How to Use a Vac-Sealer for Wild Game Meat

Wild Game Cook • October 30, 2023

I use a vac sealer to store my wild game meat and I feel that every hunter who processes his or her own game should definitely have one in the kitchen. One of the biggest benefits of a vacuum sealer is that you can see the quality of your meat. If you have a bad seal, and air is getting in your meat, you'll be able to see that through these clear bags. With butcher paper, you might make an unpleasant discovery when the meat thaws out. Some people do use Ziploc bags to store game meat in the freezer, but they run the risk of their meat becoming freezer burned due to the air in the bag. Some people will also add water to their Ziploc bag to deal with the air issue, with the obvious drawback there being additional size and weight added to the meat in your freezer, as well as dealing with the ice when it's time to thaw the meat.

I've used all the different methods over the years and ultimately found that a vac sealer is the best option. When you're using a vac sealer, it's important to be wary of the bones in your cuts of meat. A sharp leg bone protruding out, for example, can puncture the bag during the vacuum process. Game shears come in handy for trimming those sharp bones off. It's certainly not a foolproof system - you will get sharp bones on the end of your squirrels or your ducks or your pheasants and, from time to time, you will get a punctured bag. The more you quarter your game and expose bones, the greater the likelihood. Sometimes it helps to cut the bones off at the joint because the joins usually have rounded edges. The best you can do is just to be conscientious about those bones and do your best to cover them or trim them off before vacuum sealing.

There's another benefit of vac sealing: when you're in your freezer to get your meat out each week for dinner, you can see if a bone punctured one of the bags while you're in there. You just simply take it out, let it thaw out slightly, and then reseal it. You're going to get a really firm seal because that meat is semi-frozen. A well vac-sealed cut of meat (especially if it has been dry aged) can last a couple of years in the freezer.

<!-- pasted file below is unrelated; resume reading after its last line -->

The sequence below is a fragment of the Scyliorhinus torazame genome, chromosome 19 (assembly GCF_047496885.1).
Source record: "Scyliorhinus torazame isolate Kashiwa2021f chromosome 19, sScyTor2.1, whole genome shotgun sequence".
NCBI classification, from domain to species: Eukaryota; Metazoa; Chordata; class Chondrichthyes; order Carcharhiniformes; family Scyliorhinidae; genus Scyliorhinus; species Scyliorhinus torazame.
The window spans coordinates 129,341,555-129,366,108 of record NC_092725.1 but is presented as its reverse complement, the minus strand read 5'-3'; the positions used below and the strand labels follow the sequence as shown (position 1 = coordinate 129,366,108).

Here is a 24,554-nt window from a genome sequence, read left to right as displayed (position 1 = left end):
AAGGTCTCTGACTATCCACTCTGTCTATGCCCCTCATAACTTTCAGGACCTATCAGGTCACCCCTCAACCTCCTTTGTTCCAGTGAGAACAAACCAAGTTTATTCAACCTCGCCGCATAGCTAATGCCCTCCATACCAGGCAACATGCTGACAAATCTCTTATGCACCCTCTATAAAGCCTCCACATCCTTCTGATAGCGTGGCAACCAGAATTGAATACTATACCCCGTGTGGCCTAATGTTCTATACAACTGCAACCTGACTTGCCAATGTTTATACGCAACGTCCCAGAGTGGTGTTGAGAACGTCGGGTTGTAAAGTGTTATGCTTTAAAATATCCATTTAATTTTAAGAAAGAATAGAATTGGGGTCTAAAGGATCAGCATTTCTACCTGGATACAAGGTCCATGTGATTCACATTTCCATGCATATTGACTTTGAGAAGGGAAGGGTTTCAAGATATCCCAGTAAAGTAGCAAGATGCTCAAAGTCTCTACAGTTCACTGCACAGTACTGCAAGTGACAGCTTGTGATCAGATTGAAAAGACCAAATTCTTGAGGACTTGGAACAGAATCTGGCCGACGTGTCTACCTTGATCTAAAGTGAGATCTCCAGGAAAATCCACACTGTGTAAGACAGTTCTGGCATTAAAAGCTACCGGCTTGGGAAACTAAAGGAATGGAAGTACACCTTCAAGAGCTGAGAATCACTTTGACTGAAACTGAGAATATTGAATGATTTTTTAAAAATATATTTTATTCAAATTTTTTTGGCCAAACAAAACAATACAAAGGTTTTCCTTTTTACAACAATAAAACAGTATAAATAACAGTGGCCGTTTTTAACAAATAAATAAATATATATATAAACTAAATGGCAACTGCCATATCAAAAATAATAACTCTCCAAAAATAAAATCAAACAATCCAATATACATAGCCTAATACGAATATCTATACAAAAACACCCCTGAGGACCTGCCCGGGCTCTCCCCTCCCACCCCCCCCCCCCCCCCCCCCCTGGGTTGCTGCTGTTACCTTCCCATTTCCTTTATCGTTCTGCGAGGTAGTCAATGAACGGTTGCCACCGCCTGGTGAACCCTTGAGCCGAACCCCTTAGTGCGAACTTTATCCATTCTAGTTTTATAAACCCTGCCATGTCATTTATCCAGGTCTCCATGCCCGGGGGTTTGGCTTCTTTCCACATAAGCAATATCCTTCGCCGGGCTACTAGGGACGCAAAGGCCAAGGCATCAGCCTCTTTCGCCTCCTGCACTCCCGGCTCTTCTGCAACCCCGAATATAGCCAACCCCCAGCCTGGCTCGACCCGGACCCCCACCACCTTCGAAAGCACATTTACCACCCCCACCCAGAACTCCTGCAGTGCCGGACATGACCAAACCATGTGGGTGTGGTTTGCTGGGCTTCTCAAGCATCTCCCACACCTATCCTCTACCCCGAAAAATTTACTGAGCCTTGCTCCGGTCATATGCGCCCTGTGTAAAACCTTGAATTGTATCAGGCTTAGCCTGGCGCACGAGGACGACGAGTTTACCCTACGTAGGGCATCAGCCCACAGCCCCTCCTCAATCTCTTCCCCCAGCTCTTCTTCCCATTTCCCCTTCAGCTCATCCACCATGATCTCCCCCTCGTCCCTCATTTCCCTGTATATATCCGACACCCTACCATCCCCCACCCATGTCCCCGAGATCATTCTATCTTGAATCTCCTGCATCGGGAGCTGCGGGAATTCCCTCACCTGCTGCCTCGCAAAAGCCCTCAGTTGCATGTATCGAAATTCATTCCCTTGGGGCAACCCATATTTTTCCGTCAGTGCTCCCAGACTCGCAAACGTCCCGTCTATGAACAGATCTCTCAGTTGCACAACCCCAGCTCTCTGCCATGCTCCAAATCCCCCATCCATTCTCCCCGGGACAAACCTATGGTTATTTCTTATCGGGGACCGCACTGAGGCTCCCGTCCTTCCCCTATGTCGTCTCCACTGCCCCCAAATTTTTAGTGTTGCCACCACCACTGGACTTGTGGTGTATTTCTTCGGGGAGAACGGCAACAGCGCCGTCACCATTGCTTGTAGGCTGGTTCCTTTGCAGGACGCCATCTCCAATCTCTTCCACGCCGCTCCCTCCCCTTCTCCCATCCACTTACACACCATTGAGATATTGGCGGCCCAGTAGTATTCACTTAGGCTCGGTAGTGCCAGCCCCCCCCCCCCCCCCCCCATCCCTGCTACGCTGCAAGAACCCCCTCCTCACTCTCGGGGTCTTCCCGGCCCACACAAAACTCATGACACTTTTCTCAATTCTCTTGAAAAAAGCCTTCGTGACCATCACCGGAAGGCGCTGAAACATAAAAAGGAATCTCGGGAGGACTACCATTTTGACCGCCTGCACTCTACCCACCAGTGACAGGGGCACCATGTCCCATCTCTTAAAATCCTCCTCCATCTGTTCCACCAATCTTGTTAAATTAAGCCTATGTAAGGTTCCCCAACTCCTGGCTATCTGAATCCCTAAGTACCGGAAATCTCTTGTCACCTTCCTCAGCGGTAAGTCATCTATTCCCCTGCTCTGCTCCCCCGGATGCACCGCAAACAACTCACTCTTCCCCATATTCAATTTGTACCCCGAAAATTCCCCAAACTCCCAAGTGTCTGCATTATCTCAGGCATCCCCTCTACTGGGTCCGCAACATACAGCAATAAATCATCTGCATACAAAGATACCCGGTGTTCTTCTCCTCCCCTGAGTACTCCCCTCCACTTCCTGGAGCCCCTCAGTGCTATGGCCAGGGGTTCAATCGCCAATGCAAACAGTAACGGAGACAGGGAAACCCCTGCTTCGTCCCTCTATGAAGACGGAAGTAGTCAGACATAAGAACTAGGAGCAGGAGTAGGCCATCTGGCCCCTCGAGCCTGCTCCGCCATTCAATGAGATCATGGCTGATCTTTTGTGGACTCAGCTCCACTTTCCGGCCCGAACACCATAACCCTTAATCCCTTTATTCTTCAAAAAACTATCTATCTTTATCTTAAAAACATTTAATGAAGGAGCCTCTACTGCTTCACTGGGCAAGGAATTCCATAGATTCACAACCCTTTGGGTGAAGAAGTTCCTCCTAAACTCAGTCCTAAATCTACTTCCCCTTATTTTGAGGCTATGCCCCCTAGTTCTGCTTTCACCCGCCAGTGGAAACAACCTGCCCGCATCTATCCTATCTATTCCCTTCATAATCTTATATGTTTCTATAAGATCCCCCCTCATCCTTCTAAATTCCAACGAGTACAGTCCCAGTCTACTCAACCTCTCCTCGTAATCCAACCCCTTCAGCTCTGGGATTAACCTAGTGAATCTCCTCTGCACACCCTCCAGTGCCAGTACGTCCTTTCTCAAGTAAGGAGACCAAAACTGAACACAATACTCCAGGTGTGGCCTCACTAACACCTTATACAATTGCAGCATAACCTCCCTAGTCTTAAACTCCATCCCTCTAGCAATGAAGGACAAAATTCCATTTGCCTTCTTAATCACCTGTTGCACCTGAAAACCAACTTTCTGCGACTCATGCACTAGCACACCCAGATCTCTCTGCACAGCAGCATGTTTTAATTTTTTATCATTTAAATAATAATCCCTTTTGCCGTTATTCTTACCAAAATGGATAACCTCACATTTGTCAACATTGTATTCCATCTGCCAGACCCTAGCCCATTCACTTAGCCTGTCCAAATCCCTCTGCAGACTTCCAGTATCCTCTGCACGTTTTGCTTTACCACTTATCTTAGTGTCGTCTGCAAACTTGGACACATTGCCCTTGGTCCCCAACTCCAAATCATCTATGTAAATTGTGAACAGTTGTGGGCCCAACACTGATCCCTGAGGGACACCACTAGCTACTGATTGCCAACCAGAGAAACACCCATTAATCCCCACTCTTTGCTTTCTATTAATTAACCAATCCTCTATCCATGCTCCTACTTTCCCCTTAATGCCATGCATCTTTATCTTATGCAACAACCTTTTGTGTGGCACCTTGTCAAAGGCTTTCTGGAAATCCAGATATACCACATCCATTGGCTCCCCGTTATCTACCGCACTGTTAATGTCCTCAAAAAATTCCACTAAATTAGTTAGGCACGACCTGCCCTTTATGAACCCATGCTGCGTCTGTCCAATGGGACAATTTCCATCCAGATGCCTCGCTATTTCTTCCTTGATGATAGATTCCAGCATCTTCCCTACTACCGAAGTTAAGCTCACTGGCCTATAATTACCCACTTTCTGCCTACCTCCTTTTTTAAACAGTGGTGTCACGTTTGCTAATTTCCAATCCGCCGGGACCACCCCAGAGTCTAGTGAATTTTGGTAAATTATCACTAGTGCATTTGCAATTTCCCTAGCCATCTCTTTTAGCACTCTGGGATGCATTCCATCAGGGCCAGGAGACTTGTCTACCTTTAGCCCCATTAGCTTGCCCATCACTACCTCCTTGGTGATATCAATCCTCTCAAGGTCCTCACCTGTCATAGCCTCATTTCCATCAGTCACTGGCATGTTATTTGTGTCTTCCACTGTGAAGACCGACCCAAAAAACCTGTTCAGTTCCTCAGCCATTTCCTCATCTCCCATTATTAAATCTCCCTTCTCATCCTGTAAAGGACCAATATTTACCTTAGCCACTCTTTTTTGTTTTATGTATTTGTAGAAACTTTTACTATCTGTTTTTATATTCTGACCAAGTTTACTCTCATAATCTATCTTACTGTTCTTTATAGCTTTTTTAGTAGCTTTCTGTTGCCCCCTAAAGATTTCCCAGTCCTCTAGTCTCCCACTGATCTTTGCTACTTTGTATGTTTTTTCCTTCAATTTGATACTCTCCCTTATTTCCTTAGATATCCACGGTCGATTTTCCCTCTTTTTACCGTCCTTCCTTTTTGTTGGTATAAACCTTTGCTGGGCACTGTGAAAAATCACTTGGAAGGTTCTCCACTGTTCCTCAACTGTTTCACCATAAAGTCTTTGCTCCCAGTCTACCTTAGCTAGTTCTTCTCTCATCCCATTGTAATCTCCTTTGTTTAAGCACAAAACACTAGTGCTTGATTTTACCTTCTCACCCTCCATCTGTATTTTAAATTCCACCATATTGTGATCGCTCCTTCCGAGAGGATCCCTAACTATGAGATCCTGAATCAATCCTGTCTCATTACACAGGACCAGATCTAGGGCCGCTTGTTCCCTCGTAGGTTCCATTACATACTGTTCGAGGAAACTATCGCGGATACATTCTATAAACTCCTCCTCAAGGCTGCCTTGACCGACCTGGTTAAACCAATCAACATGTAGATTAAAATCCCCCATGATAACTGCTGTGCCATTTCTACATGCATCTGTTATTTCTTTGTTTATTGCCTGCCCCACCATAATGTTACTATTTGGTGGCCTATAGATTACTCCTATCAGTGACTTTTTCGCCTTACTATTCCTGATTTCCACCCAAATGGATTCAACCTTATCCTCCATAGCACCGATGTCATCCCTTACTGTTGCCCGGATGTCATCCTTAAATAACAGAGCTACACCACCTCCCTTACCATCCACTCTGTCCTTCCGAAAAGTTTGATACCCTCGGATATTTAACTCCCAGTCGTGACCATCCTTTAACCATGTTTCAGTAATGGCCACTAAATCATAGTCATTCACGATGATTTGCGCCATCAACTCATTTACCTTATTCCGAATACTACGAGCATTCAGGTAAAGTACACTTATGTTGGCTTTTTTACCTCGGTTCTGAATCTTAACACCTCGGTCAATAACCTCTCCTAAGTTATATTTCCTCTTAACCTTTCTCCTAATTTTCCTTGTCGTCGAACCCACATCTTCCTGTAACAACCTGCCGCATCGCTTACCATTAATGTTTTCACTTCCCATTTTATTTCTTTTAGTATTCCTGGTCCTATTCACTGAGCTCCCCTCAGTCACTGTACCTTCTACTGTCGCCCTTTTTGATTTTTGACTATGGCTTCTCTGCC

The process of using a vac sealer is pretty simple. After you prepare your meat and deal with any potentially hazardous bones, you trim your vacuum bag to length on the vac sealer, seal one end, and place the meat inside the bag. Then you place the open end of the bag under the sealer lid, press the button and wait for it to finish. Yes, it is that simple, but some finer points of it come with a little bit of practice; such as knowing where to cut the bones, estimating the right bag size and length, and working the bag around the meat as it seals, etc. I would recommend having both 11-inch bags and 8-inch bags to start with since you will probably need both. I would also recommend getting a Sharpie to write on the bags what type of animal it is, cut of meat, date you put it in the freezer and maybe even what you intend to use it for as well as how you plan to prepare it -- "smoke," or "braise slow and low," etc. Last but not least, I would also recommend having some shears handy to trim those bones.

In the video above, I demonstrate how to use the LEM MaxVac 500 Vacuum Sealer Kit on some wood ducks and squirrels to give you a better sense of the process in action. Give it a view and if you process your own meat but don't have a vacuum seal, I hope this presentation encourages you to invest in one!

--Wild Game Cook